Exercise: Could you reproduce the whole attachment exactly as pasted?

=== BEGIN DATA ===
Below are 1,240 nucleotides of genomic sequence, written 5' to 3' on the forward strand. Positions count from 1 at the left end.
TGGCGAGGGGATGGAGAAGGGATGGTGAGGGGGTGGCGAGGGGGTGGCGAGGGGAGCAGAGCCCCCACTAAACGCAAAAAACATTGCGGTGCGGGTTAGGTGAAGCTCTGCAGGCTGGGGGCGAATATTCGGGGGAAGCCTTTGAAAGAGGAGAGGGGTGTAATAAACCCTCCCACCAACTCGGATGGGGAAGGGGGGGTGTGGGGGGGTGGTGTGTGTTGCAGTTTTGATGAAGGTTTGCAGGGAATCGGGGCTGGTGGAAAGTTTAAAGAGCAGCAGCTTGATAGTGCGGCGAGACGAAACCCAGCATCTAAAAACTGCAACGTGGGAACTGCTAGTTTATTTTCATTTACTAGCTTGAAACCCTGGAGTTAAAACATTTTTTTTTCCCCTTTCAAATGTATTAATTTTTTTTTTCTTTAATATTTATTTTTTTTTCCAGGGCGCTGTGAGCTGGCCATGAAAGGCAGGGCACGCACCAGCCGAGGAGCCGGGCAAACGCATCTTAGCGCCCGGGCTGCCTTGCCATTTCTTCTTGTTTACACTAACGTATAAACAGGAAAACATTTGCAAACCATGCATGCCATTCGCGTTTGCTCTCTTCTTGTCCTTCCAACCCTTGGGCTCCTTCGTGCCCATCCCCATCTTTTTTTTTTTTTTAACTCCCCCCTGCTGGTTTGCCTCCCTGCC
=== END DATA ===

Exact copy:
Below are 1,240 nucleotides of genomic sequence, written 5' to 3' on the forward strand. Positions count from 1 at the left end.
TGGCGAGGGGATGGAGAAGGGATGGTGAGGGGGTGGCGAGGGGGTGGCGAGGGGAGCAGAGCCCCCACTAAACGCAAAAAACATTGCGGTGCGGGTTAGGTGAAGCTCTGCAGGCTGGGGGCGAATATTCGGGGGAAGCCTTTGAAAGAGGAGAGGGGTGTAATAAACCCTCCCACCAACTCGGATGGGGAAGGGGGGGTGTGGGGGGGTGGTGTGTGTTGCAGTTTTGATGAAGGTTTGCAGGGAATCGGGGCTGGTGGAAAGTTTAAAGAGCAGCAGCTTGATAGTGCGGCGAGACGAAACCCAGCATCTAAAAACTGCAACGTGGGAACTGCTAGTTTATTTTCATTTACTAGCTTGAAACCCTGGAGTTAAAACATTTTTTTTTCCCCTTTCAAATGTATTAATTTTTTTTTTCTTTAATATTTATTTTTTTTTCCAGGGCGCTGTGAGCTGGCCATGAAAGGCAGGGCACGCACCAGCCGAGGAGCCGGGCAAACGCATCTTAGCGCCCGGGCTGCCTTGCCATTTCTTCTTGTTTACACTAACGTATAAACAGGAAAACATTTGCAAACCATGCATGCCATTCGCGTTTGCTCTCTTCTTGTCCTTCCAACCCTTGGGCTCCTTCGTGCCCATCCCCATCTTTTTTTTTTTTTTAACTCCCCCCTGCTGGTTTGCCTCCCTGCC